Pesce Law Group, P.C.

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DuPage County Post Decree Modification Attorneys

Family Law Modification Lawyers in Naperville, IL

To modify a divorce or other family law order in Illinois, the movant - person who files the action - must prove that there has been a substantial change in circumstances. The law does not define this term, other than to say that the change cannot have been reasonably anticipated at the time the prior order was made and that the change in circumstances must be of a permanent nature. Since these actions are decided almost entirely on a case-by-case basis, a judge's discretion and willingness to alter the terms of a prior order is almost directly proportional with your attorney's ability to advocate for you.

The professionals at Pesce Law Group, P.C. have a very well-deserved reputation for zealous client representation and thorough preparation, which may serve you well in the entire modification process. We are committed to cost-effective solutions that uphold the best interest of the child(ren) and an equitable property division.

Procedural Steps

The Constitution's full faith and credit clause, located in Article IV, Section 1, dictates that, in most circumstances, each state must honor the "judicial proceedings" in any other state. So, if the prior order comes from out of state, it must be converted to an order that Illinois courts will formally recognize. This step is typically purely procedural.

Moreover, according to the rules of evidence, any act or event that took place prior to the existing order is inadmissible in a modification proceeding. In other words, modification does not mean re-litigation, and a modification action is not an appeal. The basis for the prior action is irrelevant. All that matters is the text in the order itself.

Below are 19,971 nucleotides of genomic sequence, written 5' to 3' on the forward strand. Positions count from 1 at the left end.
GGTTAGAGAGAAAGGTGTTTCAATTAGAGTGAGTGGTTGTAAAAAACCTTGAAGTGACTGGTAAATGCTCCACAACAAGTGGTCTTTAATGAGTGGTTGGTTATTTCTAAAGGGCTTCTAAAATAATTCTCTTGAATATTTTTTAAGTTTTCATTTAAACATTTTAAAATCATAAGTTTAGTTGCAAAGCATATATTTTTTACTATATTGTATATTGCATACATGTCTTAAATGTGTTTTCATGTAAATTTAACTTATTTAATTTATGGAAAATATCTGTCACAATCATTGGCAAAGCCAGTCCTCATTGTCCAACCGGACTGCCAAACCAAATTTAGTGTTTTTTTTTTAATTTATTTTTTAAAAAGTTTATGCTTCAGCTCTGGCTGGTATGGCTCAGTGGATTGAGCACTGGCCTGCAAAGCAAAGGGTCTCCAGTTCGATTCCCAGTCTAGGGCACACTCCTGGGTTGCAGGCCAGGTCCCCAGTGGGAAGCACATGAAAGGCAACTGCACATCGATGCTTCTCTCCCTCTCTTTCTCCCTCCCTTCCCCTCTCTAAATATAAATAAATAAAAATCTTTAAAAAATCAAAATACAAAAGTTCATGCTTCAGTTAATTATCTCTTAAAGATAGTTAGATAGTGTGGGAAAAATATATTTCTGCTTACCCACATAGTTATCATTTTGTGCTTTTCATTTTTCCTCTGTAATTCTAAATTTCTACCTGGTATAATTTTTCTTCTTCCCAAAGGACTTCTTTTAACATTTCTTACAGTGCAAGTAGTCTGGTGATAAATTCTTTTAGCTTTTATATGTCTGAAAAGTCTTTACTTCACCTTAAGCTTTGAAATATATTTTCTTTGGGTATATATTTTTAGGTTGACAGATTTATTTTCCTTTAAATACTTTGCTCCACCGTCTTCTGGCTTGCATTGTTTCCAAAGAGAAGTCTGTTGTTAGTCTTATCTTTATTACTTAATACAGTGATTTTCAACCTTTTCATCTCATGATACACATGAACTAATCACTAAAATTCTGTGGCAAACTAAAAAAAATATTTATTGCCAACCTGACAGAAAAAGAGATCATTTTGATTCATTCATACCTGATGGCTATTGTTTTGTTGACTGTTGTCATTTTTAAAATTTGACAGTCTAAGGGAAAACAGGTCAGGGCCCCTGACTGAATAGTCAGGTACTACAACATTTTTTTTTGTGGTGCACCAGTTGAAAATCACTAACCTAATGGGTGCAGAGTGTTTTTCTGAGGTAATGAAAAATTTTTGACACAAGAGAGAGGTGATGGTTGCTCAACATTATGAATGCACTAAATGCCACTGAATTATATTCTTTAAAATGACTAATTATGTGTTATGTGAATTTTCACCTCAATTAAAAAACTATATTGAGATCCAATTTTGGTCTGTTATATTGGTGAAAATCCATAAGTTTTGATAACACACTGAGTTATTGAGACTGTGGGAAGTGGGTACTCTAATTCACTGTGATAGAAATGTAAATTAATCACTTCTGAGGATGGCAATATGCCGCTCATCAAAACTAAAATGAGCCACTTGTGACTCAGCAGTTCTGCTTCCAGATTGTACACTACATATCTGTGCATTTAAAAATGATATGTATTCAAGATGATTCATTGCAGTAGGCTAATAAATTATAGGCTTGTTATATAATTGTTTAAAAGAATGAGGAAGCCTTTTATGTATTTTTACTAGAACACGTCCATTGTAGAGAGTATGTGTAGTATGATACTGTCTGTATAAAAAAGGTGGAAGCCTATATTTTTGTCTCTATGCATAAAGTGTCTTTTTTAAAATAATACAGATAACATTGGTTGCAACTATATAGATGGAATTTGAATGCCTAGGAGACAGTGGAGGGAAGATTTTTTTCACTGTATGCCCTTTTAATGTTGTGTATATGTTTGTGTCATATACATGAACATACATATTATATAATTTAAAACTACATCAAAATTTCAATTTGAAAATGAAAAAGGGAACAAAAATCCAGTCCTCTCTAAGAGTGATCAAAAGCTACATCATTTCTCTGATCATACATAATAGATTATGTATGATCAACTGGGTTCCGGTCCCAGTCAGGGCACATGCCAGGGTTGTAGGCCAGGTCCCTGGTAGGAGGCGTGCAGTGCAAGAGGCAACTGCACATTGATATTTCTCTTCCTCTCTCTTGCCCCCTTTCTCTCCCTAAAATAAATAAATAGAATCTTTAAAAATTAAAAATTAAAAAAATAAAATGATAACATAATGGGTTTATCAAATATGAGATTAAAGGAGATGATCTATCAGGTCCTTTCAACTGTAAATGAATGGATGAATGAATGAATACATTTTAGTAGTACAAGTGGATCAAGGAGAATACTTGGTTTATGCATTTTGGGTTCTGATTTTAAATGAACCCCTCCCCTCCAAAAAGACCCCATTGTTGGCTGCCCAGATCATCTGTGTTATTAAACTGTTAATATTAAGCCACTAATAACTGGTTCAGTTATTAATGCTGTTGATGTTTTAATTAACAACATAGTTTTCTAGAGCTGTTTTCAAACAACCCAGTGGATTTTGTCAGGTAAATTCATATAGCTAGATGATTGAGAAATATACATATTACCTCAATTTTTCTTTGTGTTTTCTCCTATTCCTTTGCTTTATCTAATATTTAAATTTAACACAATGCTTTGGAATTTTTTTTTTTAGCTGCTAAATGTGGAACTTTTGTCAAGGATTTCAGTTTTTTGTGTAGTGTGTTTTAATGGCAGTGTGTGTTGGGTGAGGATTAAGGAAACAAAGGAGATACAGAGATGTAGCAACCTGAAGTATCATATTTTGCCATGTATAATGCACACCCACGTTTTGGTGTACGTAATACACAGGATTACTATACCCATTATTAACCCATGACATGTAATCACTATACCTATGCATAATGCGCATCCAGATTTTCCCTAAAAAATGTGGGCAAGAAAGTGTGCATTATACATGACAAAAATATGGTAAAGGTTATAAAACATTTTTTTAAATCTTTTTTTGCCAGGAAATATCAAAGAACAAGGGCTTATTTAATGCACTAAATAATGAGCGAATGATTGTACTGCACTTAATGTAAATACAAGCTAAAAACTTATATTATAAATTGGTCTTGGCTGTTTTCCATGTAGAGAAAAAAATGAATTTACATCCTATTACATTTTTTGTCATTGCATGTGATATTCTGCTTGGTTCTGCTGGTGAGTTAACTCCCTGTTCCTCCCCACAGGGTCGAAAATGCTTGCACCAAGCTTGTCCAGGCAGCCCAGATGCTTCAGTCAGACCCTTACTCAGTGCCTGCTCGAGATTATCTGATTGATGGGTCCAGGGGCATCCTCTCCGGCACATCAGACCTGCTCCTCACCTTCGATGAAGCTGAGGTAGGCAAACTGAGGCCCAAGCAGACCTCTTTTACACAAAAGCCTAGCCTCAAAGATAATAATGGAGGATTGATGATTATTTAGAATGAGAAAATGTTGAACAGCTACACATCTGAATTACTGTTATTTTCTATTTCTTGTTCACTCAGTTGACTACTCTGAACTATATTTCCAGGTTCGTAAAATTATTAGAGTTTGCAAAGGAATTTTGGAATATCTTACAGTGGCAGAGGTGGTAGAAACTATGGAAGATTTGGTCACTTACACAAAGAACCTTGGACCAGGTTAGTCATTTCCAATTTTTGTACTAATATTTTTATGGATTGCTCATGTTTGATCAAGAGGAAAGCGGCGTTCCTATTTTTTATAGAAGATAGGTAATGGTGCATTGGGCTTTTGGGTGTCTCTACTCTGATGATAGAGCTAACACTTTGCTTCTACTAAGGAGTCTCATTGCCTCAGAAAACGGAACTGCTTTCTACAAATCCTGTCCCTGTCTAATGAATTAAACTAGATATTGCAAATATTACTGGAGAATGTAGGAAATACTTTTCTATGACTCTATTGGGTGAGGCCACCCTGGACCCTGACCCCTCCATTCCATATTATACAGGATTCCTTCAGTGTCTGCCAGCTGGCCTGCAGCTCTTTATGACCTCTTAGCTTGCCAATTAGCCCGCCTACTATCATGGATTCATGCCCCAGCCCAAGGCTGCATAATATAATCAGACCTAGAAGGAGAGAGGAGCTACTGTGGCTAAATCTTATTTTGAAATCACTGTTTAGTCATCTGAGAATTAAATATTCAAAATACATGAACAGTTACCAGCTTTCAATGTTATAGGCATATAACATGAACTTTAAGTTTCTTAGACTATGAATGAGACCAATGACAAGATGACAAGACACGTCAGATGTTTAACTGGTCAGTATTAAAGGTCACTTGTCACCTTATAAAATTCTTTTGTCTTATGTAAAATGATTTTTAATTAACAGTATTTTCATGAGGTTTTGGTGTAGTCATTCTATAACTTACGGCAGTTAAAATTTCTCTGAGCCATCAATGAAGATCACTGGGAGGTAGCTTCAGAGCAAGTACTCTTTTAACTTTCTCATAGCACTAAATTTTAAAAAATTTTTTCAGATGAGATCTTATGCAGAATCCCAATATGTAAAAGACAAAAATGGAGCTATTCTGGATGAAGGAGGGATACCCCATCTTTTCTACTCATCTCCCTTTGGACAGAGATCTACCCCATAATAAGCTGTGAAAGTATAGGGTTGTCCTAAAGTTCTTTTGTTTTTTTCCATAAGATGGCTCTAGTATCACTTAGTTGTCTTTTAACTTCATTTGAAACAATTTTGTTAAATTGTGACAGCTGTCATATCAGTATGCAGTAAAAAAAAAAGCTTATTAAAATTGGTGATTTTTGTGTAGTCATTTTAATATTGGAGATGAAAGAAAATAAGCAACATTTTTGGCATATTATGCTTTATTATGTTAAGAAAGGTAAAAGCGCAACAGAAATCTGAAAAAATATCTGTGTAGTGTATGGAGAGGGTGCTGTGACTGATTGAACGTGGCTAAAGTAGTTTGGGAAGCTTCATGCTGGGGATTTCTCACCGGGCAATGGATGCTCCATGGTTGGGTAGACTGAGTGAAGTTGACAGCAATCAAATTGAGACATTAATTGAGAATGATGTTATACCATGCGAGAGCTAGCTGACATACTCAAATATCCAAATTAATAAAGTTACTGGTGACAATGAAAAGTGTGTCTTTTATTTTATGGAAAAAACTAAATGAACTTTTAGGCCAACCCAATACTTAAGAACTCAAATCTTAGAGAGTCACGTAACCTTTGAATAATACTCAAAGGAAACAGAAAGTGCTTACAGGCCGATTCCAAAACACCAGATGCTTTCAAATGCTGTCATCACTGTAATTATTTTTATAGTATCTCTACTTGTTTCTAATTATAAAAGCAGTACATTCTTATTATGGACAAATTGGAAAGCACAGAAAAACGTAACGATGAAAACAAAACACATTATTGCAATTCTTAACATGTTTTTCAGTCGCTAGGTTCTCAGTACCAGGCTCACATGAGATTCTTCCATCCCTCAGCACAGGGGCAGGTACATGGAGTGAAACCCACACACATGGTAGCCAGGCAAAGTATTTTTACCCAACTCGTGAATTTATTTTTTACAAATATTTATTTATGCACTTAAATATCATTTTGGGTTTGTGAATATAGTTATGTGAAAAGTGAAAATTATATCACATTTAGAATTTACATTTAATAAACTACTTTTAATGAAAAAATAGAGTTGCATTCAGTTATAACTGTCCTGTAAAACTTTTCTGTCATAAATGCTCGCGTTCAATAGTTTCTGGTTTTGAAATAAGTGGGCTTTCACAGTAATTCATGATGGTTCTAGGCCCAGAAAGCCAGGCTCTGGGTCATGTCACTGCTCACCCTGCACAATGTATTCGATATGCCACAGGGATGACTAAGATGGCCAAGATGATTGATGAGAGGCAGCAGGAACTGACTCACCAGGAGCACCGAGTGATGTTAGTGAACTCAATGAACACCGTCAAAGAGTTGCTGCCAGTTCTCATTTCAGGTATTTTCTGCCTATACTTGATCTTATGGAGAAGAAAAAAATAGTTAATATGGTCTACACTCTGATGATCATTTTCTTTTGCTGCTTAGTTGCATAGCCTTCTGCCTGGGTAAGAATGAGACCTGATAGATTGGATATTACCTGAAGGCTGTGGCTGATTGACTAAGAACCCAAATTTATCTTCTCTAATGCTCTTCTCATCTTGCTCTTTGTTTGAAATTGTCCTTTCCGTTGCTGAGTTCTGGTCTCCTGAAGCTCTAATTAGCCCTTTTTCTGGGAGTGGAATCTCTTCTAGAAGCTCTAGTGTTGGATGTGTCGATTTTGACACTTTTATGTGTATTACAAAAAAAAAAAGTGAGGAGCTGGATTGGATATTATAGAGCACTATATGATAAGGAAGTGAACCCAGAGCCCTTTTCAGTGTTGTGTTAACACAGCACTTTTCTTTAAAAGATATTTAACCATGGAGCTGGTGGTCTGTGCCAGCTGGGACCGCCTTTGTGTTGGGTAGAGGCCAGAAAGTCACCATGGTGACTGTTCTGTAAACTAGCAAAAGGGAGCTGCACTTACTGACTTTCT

Substantive Matters

The judge may consider a wide range of factors when considering the modification. Some of the more common ones include:

  • Employment: A job change is one of the most frequently-cited reasons for child custody or child support modifications. The change must have been made in good faith; most courts also give greater weight to an involuntary development, such as a layoff or transfer.
  • Economic Equity: Does a party have more assets or fewer assets now than at the time of the original order, and is either party impaired in any way? For example, one party may have been diagnosed with a serious illness.
  • Child(ren)'s Preference: The child(ren)'s schedule may have changed since the prior order, rendering it unworkable or unwieldy.

Other possible factors include compliance, or lack thereof, with prior orders. For example, a non-custodial parent may have failed to attend required parenting classes.

As a rule of thumb, a family law order may need to be modified at least once every few years. Contact Pesce Law Group, P.C. at 630-352-2240 for a free consultation about modifying an existing divorce or family law order.

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